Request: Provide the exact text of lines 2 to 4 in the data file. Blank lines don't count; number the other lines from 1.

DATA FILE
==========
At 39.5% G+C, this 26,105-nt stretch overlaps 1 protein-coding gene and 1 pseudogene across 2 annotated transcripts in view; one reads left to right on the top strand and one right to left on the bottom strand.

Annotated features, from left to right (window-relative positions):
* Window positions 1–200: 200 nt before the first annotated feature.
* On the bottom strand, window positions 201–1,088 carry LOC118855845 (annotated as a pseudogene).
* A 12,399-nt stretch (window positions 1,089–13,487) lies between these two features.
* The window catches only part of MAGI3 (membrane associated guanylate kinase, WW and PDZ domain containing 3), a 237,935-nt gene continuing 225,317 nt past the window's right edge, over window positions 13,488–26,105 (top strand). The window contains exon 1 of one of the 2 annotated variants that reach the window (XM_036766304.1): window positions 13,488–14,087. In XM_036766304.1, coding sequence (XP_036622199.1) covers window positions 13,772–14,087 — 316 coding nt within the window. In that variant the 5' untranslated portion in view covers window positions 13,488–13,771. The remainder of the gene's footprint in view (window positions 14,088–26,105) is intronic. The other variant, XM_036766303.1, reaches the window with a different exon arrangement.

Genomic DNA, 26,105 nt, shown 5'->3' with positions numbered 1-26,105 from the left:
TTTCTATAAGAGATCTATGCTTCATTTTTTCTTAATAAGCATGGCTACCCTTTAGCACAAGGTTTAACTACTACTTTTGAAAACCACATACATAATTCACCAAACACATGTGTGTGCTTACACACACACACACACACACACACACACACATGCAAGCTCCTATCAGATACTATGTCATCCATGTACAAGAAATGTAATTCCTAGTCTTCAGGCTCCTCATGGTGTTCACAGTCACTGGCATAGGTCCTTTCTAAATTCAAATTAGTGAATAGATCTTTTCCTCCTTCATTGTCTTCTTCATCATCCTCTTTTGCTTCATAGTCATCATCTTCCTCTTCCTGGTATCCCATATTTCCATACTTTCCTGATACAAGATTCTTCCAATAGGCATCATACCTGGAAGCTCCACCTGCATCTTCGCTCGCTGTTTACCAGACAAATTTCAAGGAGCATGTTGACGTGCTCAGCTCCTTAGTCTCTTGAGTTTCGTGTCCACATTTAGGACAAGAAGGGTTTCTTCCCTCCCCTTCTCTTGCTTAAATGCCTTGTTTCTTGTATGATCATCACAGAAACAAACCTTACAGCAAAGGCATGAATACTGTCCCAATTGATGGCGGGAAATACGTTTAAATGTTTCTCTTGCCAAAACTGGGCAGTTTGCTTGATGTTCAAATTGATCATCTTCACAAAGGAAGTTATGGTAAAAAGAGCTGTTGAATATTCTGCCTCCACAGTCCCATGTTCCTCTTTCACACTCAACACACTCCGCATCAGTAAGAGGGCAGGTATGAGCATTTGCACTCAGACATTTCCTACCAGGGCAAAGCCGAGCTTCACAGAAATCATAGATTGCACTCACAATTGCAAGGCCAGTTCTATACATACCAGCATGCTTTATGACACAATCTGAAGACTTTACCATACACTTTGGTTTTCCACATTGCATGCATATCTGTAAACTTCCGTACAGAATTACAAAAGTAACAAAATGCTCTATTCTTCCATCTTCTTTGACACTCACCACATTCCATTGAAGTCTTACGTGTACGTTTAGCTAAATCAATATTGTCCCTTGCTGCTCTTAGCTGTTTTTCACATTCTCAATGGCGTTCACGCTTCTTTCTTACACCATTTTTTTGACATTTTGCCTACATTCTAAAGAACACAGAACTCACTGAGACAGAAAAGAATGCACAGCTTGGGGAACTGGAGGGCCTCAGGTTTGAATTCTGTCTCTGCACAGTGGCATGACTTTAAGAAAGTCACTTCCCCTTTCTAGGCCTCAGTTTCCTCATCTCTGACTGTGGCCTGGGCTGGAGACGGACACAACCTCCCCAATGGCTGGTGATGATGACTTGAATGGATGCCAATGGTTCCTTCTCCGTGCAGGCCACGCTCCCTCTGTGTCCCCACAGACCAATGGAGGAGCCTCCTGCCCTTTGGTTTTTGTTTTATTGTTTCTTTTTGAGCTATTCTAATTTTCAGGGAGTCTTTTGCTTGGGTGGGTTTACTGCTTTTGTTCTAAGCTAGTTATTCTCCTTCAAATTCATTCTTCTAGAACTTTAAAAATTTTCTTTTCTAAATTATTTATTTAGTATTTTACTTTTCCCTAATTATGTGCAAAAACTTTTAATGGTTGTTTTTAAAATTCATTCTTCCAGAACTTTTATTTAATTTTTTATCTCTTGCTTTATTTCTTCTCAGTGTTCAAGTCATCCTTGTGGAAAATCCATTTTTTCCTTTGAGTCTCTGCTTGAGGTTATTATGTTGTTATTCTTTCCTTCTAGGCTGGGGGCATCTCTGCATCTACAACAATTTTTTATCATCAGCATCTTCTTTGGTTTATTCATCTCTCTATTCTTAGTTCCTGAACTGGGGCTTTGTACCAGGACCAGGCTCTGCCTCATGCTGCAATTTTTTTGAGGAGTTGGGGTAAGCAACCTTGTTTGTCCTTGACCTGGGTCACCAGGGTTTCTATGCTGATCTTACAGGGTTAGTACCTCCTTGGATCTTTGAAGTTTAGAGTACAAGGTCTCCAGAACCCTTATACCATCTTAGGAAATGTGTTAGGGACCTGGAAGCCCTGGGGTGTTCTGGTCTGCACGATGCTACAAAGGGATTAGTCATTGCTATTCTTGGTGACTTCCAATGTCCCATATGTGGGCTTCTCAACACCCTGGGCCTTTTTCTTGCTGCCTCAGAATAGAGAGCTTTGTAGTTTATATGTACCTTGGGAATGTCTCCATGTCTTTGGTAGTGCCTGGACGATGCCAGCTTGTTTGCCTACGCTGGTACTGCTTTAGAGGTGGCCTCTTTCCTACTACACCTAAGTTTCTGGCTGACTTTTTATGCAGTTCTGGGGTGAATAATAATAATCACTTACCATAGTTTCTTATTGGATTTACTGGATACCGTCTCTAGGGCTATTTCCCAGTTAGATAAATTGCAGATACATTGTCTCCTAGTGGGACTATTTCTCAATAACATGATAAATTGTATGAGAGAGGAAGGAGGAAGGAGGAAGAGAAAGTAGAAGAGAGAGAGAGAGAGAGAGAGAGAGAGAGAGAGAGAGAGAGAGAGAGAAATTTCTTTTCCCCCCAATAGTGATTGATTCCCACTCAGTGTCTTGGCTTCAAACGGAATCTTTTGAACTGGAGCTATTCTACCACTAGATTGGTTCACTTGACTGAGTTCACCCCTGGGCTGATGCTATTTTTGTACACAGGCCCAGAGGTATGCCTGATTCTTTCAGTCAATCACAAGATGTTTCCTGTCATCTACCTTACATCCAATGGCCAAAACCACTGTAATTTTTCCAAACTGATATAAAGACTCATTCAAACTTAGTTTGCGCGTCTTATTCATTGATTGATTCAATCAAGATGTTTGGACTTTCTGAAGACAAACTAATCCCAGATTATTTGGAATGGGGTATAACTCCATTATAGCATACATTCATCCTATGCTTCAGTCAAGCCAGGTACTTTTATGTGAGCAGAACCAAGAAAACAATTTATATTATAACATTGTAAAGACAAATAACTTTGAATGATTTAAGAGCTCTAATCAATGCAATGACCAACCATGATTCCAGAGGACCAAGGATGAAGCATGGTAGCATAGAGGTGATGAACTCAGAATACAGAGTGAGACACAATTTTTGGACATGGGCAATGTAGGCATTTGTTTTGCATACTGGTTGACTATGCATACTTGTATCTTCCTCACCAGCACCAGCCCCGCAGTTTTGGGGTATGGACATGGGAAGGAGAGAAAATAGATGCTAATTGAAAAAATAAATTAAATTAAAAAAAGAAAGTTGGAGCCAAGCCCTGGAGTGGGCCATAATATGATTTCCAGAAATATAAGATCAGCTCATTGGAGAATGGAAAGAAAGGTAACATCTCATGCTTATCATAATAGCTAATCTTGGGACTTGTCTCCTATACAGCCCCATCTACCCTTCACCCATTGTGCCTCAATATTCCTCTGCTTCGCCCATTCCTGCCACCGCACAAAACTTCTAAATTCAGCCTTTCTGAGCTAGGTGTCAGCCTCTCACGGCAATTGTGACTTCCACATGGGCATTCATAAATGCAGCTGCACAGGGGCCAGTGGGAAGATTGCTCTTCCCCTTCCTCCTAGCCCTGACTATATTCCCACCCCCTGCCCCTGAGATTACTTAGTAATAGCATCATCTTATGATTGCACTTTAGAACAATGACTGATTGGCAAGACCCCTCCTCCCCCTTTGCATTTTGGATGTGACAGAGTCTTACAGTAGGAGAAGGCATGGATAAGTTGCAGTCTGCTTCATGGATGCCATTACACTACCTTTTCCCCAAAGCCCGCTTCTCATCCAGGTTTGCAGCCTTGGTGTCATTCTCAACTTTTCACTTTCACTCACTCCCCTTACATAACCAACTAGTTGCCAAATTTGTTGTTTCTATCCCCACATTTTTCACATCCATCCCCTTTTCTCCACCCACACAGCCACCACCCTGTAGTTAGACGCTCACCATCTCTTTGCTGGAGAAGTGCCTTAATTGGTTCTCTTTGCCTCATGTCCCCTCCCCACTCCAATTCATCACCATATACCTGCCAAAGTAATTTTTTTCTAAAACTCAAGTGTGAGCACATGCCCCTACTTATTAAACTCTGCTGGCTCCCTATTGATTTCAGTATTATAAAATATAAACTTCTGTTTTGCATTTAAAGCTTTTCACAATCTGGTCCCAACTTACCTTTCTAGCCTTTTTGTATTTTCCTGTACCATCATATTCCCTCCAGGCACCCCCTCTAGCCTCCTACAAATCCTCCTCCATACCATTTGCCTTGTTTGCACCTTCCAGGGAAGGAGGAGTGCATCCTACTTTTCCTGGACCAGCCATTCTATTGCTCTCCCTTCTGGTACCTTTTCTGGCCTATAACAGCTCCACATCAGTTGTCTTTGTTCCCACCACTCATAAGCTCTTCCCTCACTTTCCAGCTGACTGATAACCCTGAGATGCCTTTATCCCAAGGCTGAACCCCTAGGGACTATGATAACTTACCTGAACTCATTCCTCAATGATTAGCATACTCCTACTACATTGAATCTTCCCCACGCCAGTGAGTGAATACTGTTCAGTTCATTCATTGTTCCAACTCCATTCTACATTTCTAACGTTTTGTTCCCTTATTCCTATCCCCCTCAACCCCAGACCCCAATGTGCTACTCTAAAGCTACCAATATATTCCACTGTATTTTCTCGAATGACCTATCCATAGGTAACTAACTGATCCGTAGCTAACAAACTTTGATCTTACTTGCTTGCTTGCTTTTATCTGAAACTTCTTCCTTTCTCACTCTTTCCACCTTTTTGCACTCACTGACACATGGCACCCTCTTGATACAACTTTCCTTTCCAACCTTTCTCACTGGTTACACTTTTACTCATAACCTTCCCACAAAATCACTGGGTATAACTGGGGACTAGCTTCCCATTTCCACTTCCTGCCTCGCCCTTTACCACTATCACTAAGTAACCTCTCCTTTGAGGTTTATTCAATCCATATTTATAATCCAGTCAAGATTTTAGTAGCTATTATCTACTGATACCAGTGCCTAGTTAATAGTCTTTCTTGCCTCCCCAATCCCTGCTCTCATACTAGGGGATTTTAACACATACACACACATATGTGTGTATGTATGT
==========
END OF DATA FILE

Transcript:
Annotated features, from left to right (window-relative positions):
* Window positions 1–200: 200 nt before the first annotated feature.
* On the bottom strand, window positions 201–1,088 carry LOC118855845 (annotated as a pseudogene).